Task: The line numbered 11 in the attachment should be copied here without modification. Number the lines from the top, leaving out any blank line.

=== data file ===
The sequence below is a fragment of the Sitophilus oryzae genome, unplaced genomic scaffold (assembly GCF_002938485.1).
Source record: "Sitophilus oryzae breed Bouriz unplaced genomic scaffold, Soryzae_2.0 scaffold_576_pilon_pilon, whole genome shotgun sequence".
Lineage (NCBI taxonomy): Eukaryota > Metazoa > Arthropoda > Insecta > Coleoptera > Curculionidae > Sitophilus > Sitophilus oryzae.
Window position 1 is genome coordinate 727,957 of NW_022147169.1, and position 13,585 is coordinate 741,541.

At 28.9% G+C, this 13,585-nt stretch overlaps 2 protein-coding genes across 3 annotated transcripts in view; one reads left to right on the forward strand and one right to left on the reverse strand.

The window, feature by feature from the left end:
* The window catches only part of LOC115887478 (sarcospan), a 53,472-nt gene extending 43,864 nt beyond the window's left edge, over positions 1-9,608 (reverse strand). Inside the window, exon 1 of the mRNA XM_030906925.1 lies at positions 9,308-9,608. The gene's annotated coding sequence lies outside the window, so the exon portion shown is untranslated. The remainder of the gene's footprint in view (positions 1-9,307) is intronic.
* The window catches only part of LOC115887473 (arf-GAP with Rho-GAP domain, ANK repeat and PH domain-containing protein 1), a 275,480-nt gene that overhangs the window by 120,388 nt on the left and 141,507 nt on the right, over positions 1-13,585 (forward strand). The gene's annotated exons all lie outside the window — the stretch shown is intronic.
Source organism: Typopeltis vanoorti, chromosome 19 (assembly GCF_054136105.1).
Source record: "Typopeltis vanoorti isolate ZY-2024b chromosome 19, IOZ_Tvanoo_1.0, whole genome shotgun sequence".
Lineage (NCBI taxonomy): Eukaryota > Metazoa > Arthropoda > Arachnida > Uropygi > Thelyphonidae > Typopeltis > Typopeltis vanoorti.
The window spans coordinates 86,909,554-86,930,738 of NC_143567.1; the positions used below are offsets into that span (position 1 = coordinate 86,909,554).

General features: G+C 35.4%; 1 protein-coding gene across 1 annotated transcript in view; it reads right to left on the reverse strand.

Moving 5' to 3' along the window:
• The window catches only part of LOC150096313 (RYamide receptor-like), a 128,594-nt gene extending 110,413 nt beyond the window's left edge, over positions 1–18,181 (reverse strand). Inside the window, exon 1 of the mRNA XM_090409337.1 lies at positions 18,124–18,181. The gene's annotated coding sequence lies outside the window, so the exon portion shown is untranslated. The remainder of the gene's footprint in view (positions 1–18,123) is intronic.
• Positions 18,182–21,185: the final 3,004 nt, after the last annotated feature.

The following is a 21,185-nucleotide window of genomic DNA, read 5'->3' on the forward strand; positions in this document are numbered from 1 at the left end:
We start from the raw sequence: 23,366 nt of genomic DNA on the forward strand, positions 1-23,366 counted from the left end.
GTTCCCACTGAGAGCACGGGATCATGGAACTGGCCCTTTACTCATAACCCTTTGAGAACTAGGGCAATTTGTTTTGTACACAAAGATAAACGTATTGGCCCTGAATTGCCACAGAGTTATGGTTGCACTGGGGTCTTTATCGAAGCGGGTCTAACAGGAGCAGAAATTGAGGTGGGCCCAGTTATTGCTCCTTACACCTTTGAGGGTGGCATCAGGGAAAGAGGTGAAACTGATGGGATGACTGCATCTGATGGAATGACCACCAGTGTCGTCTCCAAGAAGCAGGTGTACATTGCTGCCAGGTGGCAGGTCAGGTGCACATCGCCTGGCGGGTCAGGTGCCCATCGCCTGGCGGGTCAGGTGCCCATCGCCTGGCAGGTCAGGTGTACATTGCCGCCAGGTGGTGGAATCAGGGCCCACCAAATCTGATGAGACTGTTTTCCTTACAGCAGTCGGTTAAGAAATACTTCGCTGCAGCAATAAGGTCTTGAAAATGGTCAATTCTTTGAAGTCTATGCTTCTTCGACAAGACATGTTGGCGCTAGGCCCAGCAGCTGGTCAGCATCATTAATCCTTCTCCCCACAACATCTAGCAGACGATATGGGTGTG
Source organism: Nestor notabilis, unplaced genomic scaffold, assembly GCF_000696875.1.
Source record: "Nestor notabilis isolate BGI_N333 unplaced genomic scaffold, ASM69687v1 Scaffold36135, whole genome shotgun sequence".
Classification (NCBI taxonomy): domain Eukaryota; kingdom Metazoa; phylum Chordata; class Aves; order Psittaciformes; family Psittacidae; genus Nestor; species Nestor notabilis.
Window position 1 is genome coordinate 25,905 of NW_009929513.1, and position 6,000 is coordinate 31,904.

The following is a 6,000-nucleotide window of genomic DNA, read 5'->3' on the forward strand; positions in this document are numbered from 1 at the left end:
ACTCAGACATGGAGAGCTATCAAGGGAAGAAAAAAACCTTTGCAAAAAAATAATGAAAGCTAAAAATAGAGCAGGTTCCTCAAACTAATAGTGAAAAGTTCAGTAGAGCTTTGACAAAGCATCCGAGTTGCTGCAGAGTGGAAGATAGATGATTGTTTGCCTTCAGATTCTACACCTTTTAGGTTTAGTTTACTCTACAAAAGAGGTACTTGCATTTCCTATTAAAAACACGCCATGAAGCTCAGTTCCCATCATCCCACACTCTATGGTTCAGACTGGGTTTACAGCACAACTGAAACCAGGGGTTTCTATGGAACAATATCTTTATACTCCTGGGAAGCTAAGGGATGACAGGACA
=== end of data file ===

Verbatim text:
Lineage (NCBI taxonomy): Eukaryota > Metazoa > Arthropoda > Arachnida > Uropygi > Thelyphonidae > Typopeltis > Typopeltis vanoorti.